15:                             VerticalAlignment="{TemplateBinding VerticalContentAlignment}"
  16:                             Margin="{TemplateBinding Padding}"/>
  17:                         </Grid>
  18:                     </ControlTemplate>
  19:                 </Setter.Value>
  20:             </Setter>
  21:         </Style>

Now the only thing we need to do is add the Style attribute for our AutoCompleteBox as reflected here (notice the added Style attribute):

   1: <UserControl x:Class="ACBEditCombo.Page"
   2:     xmlns="http://schemas.microsoft.com/winfx/2006/xaml/presentation" 
   3:     xmlns:x="http://schemas.microsoft.com/winfx/2006/xaml"
   4:     xmlns:toolkit="clr-namespace:Microsoft.Windows.Controls;assembly=Microsoft.Windows.Controls"
   5:     Width="400" Height="300">
   6:     <Grid x:Name="LayoutRoot" Background="White">
   7:         <toolkit:AutoCompleteBox MinimumPrefixLength="0" 
   8:                                  MinimumPopulateDelay="200" 
   9:                                  x:Name="FruitChoice"
  10:                                  Width="200" Height="25"
  11:                                  Style="{StaticResource EditableComboStyle}"/>
  12:     </Grid>
  13: </UserControl>

And now when we look at our application running we have what looks to be an editable ComboBox:

The ComboBox behavior is enabled now via the ToggleButton and the MinimumPrefixLength attribute on the AutoCompleteBox (try changing it to 1 and you’ll see that you don’t get exactly the same behavior).

It’s little gems like this that should cause you to pay attention to the finer details of SDKs, samples, etc.  I hope you found this helpful…if you have, please consider subscribing for more samples like this (and no I’m not planning on just emitting all the SDK samples :-)).  You can download my code for this above in a complete solution here: ACBEditCombo.zip.

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The other day I wrote a simple little Silverlight application using a DataGrid to help navigate the TechEd DVD contents.  My code was admittedly quick and dirty.  I loaded up some data, and based on some events re-filtered and re-bound that data.  After thinking about it I am not sure why I didn’t just use some existing controls to help me do that work.  I found that AutoCompleteBox from the new Silverlight Toolkit would do this for me.

One thing that the AutoCompleteBox does quickly is provide filtering for simple string data.  But what about custom types?  My data in the TechEd application has a List<TechEdSession> where TechEdSession is respresented as such:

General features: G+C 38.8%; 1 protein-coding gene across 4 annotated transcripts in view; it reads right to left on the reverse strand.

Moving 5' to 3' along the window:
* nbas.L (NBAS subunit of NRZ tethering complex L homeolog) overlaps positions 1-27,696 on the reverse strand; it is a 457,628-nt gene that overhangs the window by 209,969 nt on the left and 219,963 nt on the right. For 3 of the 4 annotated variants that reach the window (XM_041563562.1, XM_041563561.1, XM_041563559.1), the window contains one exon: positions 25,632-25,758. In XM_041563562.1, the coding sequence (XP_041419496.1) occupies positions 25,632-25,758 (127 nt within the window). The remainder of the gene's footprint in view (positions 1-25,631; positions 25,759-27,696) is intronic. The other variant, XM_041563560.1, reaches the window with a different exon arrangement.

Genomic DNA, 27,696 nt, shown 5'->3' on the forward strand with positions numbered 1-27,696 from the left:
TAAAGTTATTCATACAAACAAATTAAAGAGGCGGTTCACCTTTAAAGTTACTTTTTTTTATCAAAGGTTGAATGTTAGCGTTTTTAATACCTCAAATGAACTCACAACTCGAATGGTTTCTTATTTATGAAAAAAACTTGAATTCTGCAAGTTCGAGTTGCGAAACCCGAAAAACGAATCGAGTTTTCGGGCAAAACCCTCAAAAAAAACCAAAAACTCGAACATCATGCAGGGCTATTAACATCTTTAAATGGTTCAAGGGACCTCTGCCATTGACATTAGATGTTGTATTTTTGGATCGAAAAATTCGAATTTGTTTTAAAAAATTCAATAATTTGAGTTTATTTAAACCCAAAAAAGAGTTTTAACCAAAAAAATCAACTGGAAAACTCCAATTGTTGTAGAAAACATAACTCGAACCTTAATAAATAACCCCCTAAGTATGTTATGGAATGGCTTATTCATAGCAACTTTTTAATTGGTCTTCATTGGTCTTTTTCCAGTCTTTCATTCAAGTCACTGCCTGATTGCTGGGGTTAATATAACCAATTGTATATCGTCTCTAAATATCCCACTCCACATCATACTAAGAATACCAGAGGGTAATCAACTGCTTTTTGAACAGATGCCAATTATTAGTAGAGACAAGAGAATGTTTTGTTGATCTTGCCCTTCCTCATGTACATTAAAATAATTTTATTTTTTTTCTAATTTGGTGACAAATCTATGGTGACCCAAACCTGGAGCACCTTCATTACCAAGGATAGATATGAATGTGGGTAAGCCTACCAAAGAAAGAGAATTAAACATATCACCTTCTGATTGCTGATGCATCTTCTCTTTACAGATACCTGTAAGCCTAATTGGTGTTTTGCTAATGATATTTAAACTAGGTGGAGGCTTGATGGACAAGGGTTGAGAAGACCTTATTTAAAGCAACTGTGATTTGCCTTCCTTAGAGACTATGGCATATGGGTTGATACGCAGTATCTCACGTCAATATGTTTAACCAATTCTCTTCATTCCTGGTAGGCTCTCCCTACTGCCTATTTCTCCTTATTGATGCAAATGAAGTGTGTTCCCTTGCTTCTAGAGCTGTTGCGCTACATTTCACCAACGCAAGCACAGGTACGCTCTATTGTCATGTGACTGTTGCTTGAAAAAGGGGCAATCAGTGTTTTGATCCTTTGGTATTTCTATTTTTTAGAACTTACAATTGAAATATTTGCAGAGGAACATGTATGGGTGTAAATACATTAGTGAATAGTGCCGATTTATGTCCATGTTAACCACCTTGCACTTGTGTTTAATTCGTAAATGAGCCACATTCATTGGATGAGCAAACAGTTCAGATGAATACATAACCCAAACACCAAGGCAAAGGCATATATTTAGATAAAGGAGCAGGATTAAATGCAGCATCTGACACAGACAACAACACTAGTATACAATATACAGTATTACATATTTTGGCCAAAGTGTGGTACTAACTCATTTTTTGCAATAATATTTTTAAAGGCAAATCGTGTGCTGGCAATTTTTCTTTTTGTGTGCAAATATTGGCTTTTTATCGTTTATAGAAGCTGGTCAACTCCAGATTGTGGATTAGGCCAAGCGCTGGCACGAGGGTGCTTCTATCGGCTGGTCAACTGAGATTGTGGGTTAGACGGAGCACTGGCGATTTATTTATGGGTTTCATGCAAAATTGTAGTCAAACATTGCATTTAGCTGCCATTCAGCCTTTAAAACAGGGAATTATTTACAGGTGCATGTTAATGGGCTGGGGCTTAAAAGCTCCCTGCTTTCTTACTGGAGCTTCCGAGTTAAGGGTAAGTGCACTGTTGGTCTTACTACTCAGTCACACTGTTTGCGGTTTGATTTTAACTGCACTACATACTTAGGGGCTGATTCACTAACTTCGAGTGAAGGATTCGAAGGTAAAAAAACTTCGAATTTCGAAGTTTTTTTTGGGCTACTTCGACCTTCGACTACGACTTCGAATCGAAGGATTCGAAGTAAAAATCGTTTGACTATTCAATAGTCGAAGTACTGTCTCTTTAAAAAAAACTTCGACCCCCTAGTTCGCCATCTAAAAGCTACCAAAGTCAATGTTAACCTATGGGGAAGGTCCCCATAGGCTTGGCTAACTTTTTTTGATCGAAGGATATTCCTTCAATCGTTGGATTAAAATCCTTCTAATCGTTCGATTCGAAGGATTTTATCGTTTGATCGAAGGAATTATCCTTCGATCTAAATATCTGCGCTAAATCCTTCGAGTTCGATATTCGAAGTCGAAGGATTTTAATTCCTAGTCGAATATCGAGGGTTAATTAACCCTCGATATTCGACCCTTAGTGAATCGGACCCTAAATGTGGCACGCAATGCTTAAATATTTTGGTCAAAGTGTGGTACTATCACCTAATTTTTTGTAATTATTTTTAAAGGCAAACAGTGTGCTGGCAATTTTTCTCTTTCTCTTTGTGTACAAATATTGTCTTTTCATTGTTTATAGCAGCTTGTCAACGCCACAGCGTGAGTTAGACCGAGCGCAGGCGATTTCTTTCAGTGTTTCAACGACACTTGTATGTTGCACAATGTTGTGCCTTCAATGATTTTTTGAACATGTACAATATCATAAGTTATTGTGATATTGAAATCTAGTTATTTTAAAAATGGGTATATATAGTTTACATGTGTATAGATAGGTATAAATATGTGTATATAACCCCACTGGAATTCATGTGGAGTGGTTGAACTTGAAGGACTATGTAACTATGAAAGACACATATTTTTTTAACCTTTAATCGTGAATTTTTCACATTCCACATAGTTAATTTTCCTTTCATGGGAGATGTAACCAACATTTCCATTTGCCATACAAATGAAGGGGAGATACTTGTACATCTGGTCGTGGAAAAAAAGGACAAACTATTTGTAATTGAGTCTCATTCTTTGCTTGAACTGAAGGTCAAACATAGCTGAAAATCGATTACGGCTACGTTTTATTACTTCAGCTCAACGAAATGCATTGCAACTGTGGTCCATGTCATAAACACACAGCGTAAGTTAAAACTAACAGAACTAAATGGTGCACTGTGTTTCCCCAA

1: public class TechEdSession
   2: {
   3:     public string DiscNumber { get; set; }
   4:     public string SessionCode { get; set; }
   5:     public string Track { get; set; }
   6:     public string SessionTitle { get; set; }
   7:     public string Speakers { get; set; }
   8:     public string TechEdConf { get; set; }
   9: }

If you wire up the AutoCompleteBox.ItemsSource to my List<> nothing will happen.  Why?  Well the control doesn’t know how to understand the data exactly.  So we have to help it.  It knows the data is there but doesn’t know what to return based on the filter.

This is simply done using the ItemFilter property on the control.  We can easily provide a Lambda expression to help the control understand the filter.  After setting the ItemsSource property to the results of my LINQ query, I add the expression to help the control understand the data:

   1: SessionFilter.ItemsSource = sessions;
   2: SessionFilter.ItemFilter = (search, item) =>
   3:     {
   4:         TechEdSession session = item as TechEdSession;
   5:         if (session != null)
   6:         {
   7:             string filter = search.ToLower();
   8:             return ((session.SessionCode.ToLower().Contains(filter) || 
   9:                 session.SessionTitle.ToLower().Contains(filter) || 
  10:                 session.Speakers.ToLower().Contains(filter)) &&
  11:                 session.TechEdConf.ToLower().Contains(((ComboBoxItem)ConfSelector.SelectedItem).Content.ToString().ToLower()));
  12:         }
  14:         return false;
  15:     };

That’s it.  I’ve now defined the filter for the control so as the user types data it does the appropriate filtering logic and displays the results.  I’ve chosen to still display the results as a DataGrid for easy reading in this application, but could have also used an ItemTemplate if I desired.  The ItemFilter expects a search predicate to be passed to it.

So the resulting application has the same capabilities, but a lot less code for me to write.  Here’s the ending result:

So if you need to implement AutoCompleteBox and have it search/filter your custom types, be sure to supply your own ItemFilter to help the control know where to look!